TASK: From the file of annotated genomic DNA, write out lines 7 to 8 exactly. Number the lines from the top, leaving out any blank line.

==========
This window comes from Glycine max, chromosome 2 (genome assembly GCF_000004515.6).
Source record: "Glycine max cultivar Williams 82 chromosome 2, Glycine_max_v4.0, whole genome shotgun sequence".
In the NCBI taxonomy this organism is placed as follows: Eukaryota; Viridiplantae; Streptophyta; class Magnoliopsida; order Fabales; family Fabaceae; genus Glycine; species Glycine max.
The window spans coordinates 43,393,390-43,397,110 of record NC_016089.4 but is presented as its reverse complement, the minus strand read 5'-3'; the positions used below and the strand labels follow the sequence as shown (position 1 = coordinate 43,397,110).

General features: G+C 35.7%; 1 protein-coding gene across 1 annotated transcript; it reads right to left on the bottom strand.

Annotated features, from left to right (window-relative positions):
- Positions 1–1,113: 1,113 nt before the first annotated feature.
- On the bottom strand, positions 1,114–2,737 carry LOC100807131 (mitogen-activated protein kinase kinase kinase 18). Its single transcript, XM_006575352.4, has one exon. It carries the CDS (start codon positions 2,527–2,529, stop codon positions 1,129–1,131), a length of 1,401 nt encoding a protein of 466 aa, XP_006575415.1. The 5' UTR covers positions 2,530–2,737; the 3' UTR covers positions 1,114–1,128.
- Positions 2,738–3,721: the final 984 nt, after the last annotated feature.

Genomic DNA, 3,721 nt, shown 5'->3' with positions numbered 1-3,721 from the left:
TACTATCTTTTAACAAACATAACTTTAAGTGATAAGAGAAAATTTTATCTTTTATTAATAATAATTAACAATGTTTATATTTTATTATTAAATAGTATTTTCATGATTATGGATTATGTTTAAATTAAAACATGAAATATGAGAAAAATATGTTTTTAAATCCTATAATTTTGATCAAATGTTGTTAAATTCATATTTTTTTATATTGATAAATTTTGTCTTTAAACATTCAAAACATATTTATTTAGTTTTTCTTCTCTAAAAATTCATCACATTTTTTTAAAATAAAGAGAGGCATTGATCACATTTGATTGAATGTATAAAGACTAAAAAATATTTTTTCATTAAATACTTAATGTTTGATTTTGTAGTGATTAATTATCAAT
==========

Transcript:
- Positions 1–1,113: 1,113 nt before the first annotated feature.
- On the bottom strand, positions 1,114–2,737 carry LOC100807131 (mitogen-activated protein kinase kinase kinase 18). Its single transcript, XM_006575352.4, has one exon. It carries the CDS (start codon positions 2,527–2,529, stop codon positions 1,129–1,131), a length of 1,401 nt encoding a protein of 466 aa, XP_006575415.1. The 5' UTR covers positions 2,530–2,737; the 3' UTR covers positions 1,114–1,128.